“I thought you were dead!” I said.

“Oh, I am,” she said sweetly. “I just wanted to tell you that everything is going to be all right.”

“Thank you for saying that. Will you stay for a while?”

“No, I need to get on back.”

Then I woke up. The dream had been unusually vivid, far more intense than usual. When I woke up I wasn’t sure if I was still inside the dream or not.

At breakfast I told Julie about the dream. “Of course she brought muffins,” Julie said. “That’s just like Ruthie.”

“Maybe it really was her,” I said. “But I know how much I need to believe everything is going to be okay down there. I might have imagined it. I probably imagined it.”

Matthew stumbled out of his room and trudged to the kitchen for breakfast in his groggy morning manner. When he heard us talking about a dream, he said, “The weirdest thing happened in my room last night. I woke up and felt someone in the room with me, sitting in the chair next to my bed.”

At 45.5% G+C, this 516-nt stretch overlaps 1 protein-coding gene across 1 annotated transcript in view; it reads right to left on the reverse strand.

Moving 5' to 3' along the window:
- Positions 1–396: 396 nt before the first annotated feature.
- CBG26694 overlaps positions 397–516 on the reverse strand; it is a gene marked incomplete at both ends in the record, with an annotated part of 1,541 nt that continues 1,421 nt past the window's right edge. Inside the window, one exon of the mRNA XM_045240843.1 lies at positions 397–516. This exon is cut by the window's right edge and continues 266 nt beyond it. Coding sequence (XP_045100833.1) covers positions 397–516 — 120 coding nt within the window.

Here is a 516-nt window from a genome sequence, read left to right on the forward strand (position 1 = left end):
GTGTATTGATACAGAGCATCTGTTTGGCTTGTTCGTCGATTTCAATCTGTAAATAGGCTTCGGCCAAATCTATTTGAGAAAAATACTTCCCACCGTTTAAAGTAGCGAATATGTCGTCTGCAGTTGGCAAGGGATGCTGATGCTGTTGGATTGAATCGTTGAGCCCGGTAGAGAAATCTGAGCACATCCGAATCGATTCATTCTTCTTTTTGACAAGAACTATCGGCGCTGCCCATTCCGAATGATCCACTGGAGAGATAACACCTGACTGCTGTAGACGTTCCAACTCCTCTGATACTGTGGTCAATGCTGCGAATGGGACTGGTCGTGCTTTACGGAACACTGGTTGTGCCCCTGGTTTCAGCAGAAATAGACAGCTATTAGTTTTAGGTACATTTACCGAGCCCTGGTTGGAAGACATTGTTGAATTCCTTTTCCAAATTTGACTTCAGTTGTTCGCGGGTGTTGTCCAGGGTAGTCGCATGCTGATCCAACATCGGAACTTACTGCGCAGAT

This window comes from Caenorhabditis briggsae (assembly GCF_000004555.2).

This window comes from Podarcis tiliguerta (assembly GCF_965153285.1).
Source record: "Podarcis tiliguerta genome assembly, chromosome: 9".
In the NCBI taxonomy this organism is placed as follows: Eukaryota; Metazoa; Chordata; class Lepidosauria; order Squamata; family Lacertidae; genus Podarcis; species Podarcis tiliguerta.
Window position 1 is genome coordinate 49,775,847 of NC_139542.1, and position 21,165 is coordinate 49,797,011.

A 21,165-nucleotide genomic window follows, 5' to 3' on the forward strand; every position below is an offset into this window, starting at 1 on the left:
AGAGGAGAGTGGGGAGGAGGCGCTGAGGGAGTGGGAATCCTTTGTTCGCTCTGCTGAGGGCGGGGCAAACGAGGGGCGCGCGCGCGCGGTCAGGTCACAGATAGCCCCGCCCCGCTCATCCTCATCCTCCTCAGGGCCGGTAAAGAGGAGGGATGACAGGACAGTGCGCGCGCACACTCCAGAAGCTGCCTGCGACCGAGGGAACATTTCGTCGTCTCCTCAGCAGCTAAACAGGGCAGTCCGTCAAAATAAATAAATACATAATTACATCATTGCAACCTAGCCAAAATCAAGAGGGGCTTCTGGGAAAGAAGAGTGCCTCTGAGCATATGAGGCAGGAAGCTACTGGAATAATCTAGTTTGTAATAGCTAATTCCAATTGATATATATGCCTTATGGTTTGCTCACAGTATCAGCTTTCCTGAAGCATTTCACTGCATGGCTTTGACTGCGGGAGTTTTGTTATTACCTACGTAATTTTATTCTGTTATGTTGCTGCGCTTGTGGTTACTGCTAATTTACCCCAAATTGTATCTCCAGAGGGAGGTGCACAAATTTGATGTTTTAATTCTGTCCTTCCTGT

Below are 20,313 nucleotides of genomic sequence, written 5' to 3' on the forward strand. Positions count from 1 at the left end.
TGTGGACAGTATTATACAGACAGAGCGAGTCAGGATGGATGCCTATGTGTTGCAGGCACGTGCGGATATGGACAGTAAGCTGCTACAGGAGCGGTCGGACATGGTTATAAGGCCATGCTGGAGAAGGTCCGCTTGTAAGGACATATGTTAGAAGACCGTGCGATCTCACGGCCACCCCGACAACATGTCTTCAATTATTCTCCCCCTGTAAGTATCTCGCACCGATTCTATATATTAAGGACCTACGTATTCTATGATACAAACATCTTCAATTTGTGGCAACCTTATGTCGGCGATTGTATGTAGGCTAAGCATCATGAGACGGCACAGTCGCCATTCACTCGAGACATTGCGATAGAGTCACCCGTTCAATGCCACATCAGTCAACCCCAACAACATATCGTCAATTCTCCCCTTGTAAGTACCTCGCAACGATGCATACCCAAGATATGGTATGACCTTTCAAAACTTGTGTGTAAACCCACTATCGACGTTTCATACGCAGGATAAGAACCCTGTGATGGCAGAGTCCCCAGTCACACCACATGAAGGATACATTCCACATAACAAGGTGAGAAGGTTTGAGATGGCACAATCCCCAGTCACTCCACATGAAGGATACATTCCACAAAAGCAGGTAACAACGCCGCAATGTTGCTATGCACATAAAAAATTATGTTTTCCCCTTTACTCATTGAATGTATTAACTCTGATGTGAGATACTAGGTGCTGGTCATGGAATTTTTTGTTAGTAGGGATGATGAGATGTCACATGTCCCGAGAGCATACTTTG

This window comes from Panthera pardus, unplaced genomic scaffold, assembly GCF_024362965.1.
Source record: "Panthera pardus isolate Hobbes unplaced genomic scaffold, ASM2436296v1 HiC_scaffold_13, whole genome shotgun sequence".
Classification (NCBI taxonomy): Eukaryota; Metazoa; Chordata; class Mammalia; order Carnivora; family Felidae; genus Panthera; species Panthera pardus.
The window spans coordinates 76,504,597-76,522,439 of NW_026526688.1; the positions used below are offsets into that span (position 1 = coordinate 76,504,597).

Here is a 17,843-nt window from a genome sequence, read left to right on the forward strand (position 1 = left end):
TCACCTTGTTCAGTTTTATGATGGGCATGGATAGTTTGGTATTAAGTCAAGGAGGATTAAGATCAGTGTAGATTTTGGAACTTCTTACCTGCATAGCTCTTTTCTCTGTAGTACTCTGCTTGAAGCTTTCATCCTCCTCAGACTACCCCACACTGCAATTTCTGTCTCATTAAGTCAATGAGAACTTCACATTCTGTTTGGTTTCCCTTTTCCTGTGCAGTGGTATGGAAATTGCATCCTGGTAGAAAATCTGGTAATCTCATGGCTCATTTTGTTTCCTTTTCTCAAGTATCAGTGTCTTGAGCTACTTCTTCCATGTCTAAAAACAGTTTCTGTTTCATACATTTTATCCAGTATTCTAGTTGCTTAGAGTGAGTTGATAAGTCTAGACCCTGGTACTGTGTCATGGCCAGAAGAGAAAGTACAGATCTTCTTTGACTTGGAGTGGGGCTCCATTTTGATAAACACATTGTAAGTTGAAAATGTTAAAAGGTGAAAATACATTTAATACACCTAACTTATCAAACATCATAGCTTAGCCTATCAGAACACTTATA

“Who was it?” I asked.

“I don’t know. I was facing the wall, and was too scared to turn over and see.”

“Did the presence feel threatening?” I asked.

“No,” he said. “It was just watching me.”

“I think that was Aunt Ruthie, checking on you,” I said, and told him what had happened to me during the night.

I kept the dream front to mind as we completed packing. Ruthie’s consoling message remained with me as I bucketed southward, through Chattanooga, Birmingham, and Meridian. I was excited about the new adventure, but also anxious about the challenges. Would we be able to give Mike and the girls what they needed? Would Mam and Paw, reeling from the loss of their daughter, expect more from their son than he could give? Would my children become the collateral damage from my putting romantic notions about community to the test?